Whether it's frugality and a desire to recycle, or simply a generous heart, residents of Rapid City are regular donors of used items to benefit the local Club for Boys.
So many donations are received at the Club for Boys Thrift Store that the club last week moved to a new location for just one reason, said Marlene Matt-Montoya, a manager of the thrift store.
"We just totally outgrew out space so bad," Matt-Montoya said. "We just have a very, very generous community and they keep giving, and we need more space to put it."
The new store opened Tuesday at 960 Cambell St. in a former car sales showroom that has twice the retail space and double the work space than the previous location. The former site was located at 319 N. Third St. next to the Club for Boys.
The move was exhausting but should allow the thrift store to carry more merchandise, hire more employees and contribute even more money to the Club for Boys. Matt-Montoya said the store generates about a third of the annual budget for the club, which is about $1.3 million a year, according to Journal archives.
The club serves about 245 boys a day and provides hot meals, homework help, physical education and other programs. The new thrift store, across from the east entrance of the Central States Fairgrounds, will hold a grand opening on Saturday, Nov. 9 from 9 .m. to 5 p.m.
Regular store hours are 9 a.m. to 6 p.m. Monday through Thursday, and 9 a.m. to 5 p.m. on Fridays and Saturdays. Donations accepted until one hour before closing. Call 605-341-8878.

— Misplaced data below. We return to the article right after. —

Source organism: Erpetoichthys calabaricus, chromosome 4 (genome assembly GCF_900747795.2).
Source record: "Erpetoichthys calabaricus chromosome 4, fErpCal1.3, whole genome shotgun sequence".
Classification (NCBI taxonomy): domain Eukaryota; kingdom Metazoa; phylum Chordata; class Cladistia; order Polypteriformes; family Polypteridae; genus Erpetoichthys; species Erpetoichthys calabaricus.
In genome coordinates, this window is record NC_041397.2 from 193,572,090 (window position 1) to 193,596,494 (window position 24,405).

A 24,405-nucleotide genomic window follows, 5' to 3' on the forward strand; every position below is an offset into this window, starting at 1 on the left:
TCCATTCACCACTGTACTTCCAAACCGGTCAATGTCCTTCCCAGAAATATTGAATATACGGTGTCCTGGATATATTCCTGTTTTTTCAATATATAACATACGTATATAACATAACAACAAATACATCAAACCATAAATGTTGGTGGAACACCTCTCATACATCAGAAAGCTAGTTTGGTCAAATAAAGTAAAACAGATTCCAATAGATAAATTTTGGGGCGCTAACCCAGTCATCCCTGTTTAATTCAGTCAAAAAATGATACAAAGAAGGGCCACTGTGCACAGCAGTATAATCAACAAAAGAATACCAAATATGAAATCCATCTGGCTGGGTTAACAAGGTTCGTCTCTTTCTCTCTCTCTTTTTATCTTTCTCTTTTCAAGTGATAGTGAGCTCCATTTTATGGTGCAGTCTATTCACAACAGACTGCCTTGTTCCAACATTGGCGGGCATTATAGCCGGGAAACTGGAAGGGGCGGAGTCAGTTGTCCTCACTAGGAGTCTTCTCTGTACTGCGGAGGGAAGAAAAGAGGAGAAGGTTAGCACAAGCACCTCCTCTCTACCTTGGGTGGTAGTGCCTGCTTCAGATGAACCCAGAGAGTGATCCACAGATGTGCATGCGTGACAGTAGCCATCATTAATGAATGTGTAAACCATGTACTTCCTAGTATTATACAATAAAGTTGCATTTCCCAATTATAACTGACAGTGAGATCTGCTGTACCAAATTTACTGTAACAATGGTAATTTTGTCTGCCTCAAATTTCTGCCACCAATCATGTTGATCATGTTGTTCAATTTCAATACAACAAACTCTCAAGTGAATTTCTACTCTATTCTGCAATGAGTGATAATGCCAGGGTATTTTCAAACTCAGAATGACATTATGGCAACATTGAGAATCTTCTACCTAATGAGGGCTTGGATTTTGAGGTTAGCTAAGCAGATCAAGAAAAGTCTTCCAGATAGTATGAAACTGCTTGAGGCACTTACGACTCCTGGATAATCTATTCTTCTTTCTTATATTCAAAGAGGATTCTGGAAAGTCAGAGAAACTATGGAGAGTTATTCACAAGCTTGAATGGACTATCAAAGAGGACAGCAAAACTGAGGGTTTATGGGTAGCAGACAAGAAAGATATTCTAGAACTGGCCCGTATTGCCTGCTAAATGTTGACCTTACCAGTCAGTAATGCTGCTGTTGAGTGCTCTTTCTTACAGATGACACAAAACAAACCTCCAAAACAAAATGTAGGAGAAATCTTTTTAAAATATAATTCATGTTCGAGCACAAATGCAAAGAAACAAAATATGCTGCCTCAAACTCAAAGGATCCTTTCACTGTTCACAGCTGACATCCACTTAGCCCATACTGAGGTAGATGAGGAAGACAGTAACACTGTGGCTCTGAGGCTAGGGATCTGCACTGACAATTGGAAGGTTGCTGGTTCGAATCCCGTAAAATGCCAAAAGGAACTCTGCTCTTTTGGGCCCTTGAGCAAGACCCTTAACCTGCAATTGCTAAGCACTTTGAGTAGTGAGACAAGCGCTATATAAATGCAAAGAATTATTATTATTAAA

Painter has new studio
Toni Rangel is keeping alive the ancient art of portraiture painting and is now working from a much larger space in Rapid City.
Rangel, owner and operator of Toni's Fine Art & Portraiture, has moved from a site at Seventh and St. Joseph streets to a spot in the Schmidt Building at 832 St. Joseph St., Suite 102.
"I just moved to a better place, a more elegant space," Rangel said. "I love it there."
Rangel's store and studio is mainly open by appointment, but she also does her oil painting there in her new three-room gallery and studio. There she carries her Native American art pieces, some of which display in several prominent locations across the state. "People who come in to view my paintings can also watch me paint," she said.
She said portraiture is alive and well, and she usually starts by taking a photo of her subject, who then approves the image. Then she begins her artwork. Her rates range from $2,000 for a child's head-and-shoulder shot up to $10,000 for a full-length adult portrait.
For an appointment or to learn more, call Rangel at 605-545-1284.
Counseling office opens
Families and individuals that need counseling services have a new option now that the non-profit Center for Training and Restoration has opened a new office at 2650 Jackson Blvd., Suite 11.
The center focuses on improving communication among families, working with veterans with post-traumatic stress disorder, and grief and addiction issues. Another program works to help families socialize without modern technology that can distract.
The family-oriented center has a four-day program and one-day seminars to improve communication and understanding within families. Native Americans in the Access to Recovery Program can receive counseling services for free, the agency said in a press release.
For more information, call 605-484-0576 or go online at acenterfortrainingandrestoration.com.